The media and political classes in Britain are in shock at the dramatic resignation of the minister in charge of welfare, Iain Duncan Smith. He had been seen as a hawk for austerity. Now he says it has gone too far, is politically not economically driven, is hurtful, and is dividing society. The significance of this is huge, but far too much of the media and political debate has focused on which politicians his declarations will help and harm, or what it might mean for the other debates that elites see as more important than poverty and inequality, namely the forthcoming referendum on Europe. Surely there is no more important issue than what kind of society we want to live in, and whether we really are, as he asks in his resignation letter, “all in this together”. And to have the defendent of austerity turn witness for the prosecution is a massive development. This is not an NGO slamming the austerity programme. It is the man who ran the programme.
Let us listen to what he says:
“They are losing sight of the direction of travel they should be in. It is in danger of drifting in a direction that divides society rather than unites it, and that I think is unfair.”
“That is deeply unfair, and that unfairness is damaging to the government, it’s damaging to the party and it’s damaging to the public.”
“It looks like we see benefits as a pot of money to cut because they don’t vote for us.”
That’s a lot further than we NGOs ever went! (I used to represent a number of charities on UK poverty, though now I live in Kenya and on this issue speak only for myself.)
I can understand how Iain Duncan Smith must feel when politicians say that the evidence he shares doesn’t count because he is really just pursuing a narrow partisan agenda. It’s what he and his acolytes used to say about me, and about the foodbank volunteers who shared the misery of those they met, and about the doctors who highlighted the damage to public health, and about researchers whose studies showed the harm, and about church leaders who pleaded for more compassion. I can see why many charities may be tempted now to revel in his fall. But the issue is much bigger than him. When Fifa official Chuck Blazer revealed the extent of institutionalised corruption, prosecutors did not reject his testimony because of his past – they saw that they needed to tackle the whole edifice. Likewise when the minister who ran an austerity programme exposes its true nature, social justice advocates need to look beyond the individual to the bigger issue. That bigger issue is not one party or one country. Indeed, it can be said that for about 35 years after World War II governments of both left and right worked to constrain market excesses and contain inequality, and for the 35 years after that they both let it go. The scalp to claim is not one politician or one government, it is an ideology, a lie, that elites across Europe have held onto for far too long. Good people of all political stripes have seen an architect of austerity admit that foundations are built on sand. It is a chance for us all to turn away from it.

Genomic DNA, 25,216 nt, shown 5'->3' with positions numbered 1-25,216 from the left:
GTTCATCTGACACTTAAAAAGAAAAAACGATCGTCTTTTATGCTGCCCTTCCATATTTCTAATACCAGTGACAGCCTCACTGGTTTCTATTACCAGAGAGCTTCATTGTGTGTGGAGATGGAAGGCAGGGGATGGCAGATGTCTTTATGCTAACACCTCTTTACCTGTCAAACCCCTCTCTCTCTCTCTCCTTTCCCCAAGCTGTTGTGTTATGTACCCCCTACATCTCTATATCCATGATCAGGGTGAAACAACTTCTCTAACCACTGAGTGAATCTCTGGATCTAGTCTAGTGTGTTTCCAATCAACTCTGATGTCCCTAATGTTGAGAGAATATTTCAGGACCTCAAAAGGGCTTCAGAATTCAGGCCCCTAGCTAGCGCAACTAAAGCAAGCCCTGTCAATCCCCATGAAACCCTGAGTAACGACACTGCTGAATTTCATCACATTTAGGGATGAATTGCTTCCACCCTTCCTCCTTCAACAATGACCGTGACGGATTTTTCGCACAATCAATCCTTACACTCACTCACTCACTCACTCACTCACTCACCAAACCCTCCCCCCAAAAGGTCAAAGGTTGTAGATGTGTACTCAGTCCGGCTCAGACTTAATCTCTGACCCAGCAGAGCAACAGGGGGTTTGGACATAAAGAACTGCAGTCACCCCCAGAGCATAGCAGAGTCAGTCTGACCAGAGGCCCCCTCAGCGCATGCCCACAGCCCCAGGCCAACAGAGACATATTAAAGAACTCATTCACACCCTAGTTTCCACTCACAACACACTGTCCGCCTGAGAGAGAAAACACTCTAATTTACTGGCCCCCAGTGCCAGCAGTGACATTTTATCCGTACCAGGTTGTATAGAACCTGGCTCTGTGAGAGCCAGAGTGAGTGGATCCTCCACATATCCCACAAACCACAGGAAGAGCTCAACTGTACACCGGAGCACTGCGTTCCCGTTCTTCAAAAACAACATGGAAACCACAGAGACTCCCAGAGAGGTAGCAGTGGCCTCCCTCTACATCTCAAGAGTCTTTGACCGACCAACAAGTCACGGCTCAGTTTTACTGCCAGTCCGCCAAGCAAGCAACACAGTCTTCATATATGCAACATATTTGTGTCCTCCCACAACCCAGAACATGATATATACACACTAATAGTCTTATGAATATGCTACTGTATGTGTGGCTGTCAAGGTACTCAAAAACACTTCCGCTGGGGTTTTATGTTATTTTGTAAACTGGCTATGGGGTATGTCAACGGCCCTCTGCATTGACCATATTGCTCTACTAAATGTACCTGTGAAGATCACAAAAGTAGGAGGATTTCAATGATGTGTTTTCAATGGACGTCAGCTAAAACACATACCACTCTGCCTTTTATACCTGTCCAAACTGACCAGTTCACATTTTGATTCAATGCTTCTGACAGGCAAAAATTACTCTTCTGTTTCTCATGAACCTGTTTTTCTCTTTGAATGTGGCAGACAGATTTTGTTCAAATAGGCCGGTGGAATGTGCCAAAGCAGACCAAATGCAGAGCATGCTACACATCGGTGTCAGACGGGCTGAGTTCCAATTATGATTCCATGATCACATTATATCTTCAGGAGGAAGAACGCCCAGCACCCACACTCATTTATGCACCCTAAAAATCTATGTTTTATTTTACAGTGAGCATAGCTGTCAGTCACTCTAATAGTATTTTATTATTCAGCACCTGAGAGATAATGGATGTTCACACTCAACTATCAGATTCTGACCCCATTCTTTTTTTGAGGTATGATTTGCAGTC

And though this is not about the man, one thought about the man. It seems that people like me may have misunderstood his aggression – the threats, the bluster, the anger – as certainty. But now he says he had been wrestling with the injustice for too long. Perhaps his aggression wasn’t certainty. Perhaps it was shame.